Could the expanding universe debate be solved?

expanding universe debate, hubble constant
A red giant star, Camelopardalis, emits a shell of gas as a layer of helium around its core begins to fuse. Such events help scientists calculate how fast the universe is expanding. © ESA/NASA

Astrophysicists have argued for ten years about the speed of the universe expanding – now, a study by Wendy Freedman at the University of Chicago finds that the standard model could be close to the truth

For ten years, scientists have been divided on the expanding universe debate.

They’ve been debating the Hubble constant, which is the measurement of how fast the universe is expanding right now. The academic feud is aptly and fondly described as the Hubble tension.

Scientists want to pin down this number precisely, because the Hubble constant is tied to the age of the universe and how it evolved over time. It would explain nuanced truths about life on Earth, and the relationships between potentially life-having exoplanets.

One group advocates that the difference in the number of the Hubble constant is significant – maybe signifying a changing speed to universal expansion. This would mean that measurements taken before need new, undiscovered rules of the universe to explain them. This camp of belief leads to a path of new science, mysterious laws that are yet to be found to explain the discrepancies in number.

And the opposing group simply thinks the outlying measurements of the expanding universe could be due to errors, which would simply confirm the existing standard model of the universe.

However, new data analysis by Professor Freedman suggests that the standard model is roughly correct. The measurements that were outliers, creating curiosity, can now be explained away by recent observations.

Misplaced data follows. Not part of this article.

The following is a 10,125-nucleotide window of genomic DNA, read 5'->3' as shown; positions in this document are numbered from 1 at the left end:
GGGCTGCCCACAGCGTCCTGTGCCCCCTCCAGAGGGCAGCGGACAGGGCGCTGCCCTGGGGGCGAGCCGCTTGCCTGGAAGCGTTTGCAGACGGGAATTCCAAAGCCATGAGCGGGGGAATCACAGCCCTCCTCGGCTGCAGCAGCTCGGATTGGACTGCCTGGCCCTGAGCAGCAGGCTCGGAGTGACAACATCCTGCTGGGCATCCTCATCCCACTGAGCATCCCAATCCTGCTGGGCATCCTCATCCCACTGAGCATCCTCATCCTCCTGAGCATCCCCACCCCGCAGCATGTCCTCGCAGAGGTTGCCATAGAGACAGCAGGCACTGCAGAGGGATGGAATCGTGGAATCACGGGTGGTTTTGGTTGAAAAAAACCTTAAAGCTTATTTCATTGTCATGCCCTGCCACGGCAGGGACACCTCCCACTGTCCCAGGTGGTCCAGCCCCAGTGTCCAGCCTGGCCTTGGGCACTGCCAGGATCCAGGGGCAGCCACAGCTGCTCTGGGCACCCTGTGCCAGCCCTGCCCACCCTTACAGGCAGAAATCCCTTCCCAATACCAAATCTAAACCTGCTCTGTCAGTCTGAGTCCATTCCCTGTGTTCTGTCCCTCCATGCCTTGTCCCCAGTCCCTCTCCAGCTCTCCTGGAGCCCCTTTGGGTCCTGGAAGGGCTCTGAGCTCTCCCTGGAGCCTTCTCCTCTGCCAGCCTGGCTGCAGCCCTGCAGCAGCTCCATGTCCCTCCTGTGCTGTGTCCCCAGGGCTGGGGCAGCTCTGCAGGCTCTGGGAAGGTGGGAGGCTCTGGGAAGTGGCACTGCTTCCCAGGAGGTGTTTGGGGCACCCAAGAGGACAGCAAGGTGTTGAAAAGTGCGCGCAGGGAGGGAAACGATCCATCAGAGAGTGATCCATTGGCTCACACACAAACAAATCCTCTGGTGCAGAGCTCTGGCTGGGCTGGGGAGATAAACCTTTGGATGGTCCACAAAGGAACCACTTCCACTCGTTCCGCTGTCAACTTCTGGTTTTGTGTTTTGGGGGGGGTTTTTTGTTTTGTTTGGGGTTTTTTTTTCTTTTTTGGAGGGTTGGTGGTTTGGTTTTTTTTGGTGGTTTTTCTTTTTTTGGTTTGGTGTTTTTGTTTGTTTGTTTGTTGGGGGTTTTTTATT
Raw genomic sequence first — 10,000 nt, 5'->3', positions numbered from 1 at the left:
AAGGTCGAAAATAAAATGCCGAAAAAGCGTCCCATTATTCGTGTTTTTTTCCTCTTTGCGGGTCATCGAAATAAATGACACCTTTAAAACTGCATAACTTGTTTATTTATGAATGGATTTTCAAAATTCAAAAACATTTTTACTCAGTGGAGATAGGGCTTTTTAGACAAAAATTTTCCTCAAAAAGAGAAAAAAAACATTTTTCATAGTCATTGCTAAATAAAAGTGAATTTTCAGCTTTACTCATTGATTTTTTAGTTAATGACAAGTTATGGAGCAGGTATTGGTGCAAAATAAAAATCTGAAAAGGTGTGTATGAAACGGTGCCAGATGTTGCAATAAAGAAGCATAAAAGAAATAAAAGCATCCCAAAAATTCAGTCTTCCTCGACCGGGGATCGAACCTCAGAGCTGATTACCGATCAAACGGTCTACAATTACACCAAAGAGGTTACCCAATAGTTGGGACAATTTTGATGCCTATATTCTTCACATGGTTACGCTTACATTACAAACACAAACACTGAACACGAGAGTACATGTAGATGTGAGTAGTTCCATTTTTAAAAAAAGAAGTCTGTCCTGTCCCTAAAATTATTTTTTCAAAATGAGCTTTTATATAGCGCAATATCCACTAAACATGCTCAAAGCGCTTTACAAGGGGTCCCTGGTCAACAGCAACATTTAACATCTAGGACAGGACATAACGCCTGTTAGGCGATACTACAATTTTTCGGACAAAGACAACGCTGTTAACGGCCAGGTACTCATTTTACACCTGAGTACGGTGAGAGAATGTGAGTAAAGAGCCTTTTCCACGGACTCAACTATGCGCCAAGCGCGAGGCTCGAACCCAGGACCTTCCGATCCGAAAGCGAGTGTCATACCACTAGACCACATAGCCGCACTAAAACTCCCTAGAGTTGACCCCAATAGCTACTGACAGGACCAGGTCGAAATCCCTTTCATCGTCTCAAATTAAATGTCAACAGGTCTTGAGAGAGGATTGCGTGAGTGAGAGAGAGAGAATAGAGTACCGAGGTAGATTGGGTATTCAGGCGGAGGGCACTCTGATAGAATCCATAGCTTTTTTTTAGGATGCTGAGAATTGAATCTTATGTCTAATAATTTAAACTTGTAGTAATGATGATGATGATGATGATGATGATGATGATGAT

‘This is a good way of measuring the distance’, says Freedman

Wendy Freedman, an astronomer and the John and Marion Sullivan University Professor in Astronomy and Astrophysics at the University of Chicago, made some of the original measurements of the expansion rate – which were higher than expected.

Now, Professor Freedman gives an overview of the most recent observations with a fresh conclusion: the gap is closing.

“There are now four independent ways of calibrating the red giant luminosities, and they agree to within 1% of each other,” said Freedman.

“That indicates to us this is a really good way of measuring the distance.

“I really wanted to look carefully at both the Cepheids and red giants. I know their strengths and weaknesses well. I have come to the conclusion that that we do not require fundamental new physics to explain the differences in the local and distant expansion rates. The new red giant data show that they are consistent.”

So why was the data off in the first place?

Professor Freedman believes that the stars which contributed to the outlying numbers are to blame. The expanding universe debate may now come to stop – but there is still more to discover. She further commented: “The Cepheid stars have always been a little noisier and a little more complicated to fully understand; they are young stars in the active star-forming regions of galaxies, and that means there’s potential for things like dust or contamination from other stars to throw off your measurements.

“That’s the way science proceeds. You kick the tires to see if something deflates, and so far, no flat tires.”


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